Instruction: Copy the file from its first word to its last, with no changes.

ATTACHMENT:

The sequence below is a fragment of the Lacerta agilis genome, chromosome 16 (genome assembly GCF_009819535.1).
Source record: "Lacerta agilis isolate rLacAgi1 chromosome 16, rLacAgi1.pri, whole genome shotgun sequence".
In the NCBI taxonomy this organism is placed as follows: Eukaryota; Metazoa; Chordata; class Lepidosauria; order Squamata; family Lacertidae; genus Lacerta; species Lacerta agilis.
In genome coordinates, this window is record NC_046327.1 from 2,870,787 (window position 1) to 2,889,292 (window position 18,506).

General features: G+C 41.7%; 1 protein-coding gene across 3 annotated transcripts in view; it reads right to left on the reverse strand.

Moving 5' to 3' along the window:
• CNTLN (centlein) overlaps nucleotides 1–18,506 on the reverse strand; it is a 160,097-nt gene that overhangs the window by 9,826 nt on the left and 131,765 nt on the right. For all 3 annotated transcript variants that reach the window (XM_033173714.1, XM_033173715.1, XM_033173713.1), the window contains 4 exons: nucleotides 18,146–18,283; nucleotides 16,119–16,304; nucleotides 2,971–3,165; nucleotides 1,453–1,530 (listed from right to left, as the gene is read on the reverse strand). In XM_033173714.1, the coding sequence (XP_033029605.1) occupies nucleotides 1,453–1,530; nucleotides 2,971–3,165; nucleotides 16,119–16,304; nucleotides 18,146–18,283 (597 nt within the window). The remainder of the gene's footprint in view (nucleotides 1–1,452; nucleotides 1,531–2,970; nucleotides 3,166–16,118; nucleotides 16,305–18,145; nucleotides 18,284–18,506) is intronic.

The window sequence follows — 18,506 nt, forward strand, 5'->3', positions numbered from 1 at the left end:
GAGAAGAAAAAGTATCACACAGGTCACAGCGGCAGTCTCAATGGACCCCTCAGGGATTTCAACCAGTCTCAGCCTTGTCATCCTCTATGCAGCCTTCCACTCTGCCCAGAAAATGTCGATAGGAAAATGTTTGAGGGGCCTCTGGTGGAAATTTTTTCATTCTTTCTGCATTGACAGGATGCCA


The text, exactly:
The sequence below is a fragment of the Lacerta agilis genome, chromosome 16 (genome assembly GCF_009819535.1).
Source record: "Lacerta agilis isolate rLacAgi1 chromosome 16, rLacAgi1.pri, whole genome shotgun sequence".
In the NCBI taxonomy this organism is placed as follows: Eukaryota; Metazoa; Chordata; class Lepidosauria; order Squamata; family Lacertidae; genus Lacerta; species Lacerta agilis.
In genome coordinates, this window is record NC_046327.1 from 2,870,787 (window position 1) to 2,889,292 (window position 18,506).

General features: G+C 41.7%; 1 protein-coding gene across 3 annotated transcripts in view; it reads right to left on the reverse strand.

Moving 5' to 3' along the window:
• CNTLN (centlein) overlaps nucleotides 1–18,506 on the reverse strand; it is a 160,097-nt gene that overhangs the window by 9,826 nt on the left and 131,765 nt on the right. For all 3 annotated transcript variants that reach the window (XM_033173714.1, XM_033173715.1, XM_033173713.1), the window contains 4 exons: nucleotides 18,146–18,283; nucleotides 16,119–16,304; nucleotides 2,971–3,165; nucleotides 1,453–1,530 (listed from right to left, as the gene is read on the reverse strand). In XM_033173714.1, the coding sequence (XP_033029605.1) occupies nucleotides 1,453–1,530; nucleotides 2,971–3,165; nucleotides 16,119–16,304; nucleotides 18,146–18,283 (597 nt within the window). The remainder of the gene's footprint in view (nucleotides 1–1,452; nucleotides 1,531–2,970; nucleotides 3,166–16,118; nucleotides 16,305–18,145; nucleotides 18,284–18,506) is intronic.

The window sequence follows — 18,506 nt, forward strand, 5'->3', positions numbered from 1 at the left end:
GAGAAGAAAAAGTATCACACAGGTCACAGCGGCAGTCTCAATGGACCCCTCAGGGATTTCAACCAGTCTCAGCCTTGTCATCCTCTATGCAGCCTTCCACTCTGCCCAGAAAATGTCGATAGGAAAATGTTTGAGGGGCCTCTGGTGGAAATTTTTTCATTCTTTCTGCATTGACAGGATGCCA